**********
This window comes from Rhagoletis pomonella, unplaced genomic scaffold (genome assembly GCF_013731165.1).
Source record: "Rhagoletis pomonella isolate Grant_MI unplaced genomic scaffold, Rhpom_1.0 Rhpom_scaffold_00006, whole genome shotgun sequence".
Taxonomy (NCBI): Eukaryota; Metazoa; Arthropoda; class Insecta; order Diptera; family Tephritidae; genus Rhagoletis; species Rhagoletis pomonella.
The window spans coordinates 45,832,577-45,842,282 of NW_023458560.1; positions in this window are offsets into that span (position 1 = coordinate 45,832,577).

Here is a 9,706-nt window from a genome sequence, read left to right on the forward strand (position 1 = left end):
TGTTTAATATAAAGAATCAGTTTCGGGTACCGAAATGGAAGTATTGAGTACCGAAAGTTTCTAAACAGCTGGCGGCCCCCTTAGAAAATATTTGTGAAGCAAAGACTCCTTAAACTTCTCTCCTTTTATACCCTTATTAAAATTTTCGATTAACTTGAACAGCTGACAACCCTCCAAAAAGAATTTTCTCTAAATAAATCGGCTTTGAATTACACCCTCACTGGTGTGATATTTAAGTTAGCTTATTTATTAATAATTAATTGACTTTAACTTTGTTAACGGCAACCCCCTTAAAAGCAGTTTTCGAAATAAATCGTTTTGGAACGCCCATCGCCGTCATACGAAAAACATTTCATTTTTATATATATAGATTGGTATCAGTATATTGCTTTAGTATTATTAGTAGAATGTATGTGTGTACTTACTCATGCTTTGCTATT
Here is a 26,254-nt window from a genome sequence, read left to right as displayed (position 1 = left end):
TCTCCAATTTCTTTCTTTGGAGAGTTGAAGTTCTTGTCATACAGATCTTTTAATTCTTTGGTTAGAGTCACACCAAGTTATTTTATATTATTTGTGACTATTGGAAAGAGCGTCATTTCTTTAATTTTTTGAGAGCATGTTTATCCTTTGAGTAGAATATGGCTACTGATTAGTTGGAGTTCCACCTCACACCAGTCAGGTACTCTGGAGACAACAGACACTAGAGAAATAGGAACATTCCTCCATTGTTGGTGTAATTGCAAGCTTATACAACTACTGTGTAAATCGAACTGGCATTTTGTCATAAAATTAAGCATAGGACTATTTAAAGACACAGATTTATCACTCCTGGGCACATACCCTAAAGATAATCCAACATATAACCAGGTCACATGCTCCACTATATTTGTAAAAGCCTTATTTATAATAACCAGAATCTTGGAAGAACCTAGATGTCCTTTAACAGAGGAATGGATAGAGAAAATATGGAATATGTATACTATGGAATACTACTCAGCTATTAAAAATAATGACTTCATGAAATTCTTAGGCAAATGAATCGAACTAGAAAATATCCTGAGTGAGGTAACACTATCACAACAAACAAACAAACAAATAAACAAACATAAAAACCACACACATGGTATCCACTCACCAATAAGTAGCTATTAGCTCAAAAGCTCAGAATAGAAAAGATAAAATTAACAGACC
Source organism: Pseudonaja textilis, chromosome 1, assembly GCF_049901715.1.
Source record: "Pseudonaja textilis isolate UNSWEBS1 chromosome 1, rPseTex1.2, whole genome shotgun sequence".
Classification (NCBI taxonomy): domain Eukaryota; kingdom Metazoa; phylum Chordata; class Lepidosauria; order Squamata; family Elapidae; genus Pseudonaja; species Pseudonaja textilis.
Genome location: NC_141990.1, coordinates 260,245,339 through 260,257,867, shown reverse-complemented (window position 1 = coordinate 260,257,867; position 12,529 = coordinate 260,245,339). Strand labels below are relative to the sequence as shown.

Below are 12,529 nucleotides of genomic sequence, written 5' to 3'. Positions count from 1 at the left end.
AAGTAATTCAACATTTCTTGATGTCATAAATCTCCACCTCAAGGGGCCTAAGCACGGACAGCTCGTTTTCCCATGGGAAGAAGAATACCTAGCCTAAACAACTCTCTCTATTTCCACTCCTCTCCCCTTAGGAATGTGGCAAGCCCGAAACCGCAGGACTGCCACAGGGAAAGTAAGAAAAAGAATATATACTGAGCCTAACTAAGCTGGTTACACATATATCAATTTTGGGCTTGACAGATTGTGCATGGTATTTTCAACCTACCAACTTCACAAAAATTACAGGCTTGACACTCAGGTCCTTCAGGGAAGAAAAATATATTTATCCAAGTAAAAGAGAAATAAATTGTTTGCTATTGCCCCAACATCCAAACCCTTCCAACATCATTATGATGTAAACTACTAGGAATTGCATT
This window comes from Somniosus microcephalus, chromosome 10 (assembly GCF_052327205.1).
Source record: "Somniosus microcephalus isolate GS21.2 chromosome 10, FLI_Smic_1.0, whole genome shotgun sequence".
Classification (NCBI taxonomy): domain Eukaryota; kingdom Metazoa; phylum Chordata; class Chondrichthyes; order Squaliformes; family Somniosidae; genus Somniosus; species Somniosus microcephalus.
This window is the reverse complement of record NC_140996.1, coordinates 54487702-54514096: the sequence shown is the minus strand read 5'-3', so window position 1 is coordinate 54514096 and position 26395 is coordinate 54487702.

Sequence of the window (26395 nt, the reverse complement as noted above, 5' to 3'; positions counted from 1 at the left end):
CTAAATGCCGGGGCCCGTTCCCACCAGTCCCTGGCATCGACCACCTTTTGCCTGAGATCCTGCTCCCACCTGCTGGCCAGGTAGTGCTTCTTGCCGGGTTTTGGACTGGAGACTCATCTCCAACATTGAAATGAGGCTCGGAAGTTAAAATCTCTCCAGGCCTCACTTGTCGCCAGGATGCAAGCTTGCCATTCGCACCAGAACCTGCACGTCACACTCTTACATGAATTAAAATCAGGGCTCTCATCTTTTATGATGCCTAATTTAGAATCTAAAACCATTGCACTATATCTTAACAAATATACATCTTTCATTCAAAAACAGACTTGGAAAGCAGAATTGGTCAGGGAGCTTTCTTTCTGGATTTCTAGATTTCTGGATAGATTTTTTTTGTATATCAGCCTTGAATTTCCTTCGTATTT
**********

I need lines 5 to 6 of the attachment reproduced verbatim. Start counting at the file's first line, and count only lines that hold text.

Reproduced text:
Here is a 9,706-nt window from a genome sequence, read left to right on the forward strand (position 1 = left end):
TGTTTAATATAAAGAATCAGTTTCGGGTACCGAAATGGAAGTATTGAGTACCGAAAGTTTCTAAACAGCTGGCGGCCCCCTTAGAAAATATTTGTGAAGCAAAGACTCCTTAAACTTCTCTCCTTTTATACCCTTATTAAAATTTTCGATTAACTTGAACAGCTGACAACCCTCCAAAAAGAATTTTCTCTAAATAAATCGGCTTTGAATTACACCCTCACTGGTGTGATATTTAAGTTAGCTTATTTATTAATAATTAATTGACTTTAACTTTGTTAACGGCAACCCCCTTAAAAGCAGTTTTCGAAATAAATCGTTTTGGAACGCCCATCGCCGTCATACGAAAAACATTTCATTTTTATATATATAGATTGGTATCAGTATATTGCTTTAGTATTATTAGTAGAATGTATGTGTGTACTTACTCATGCTTTGCTATT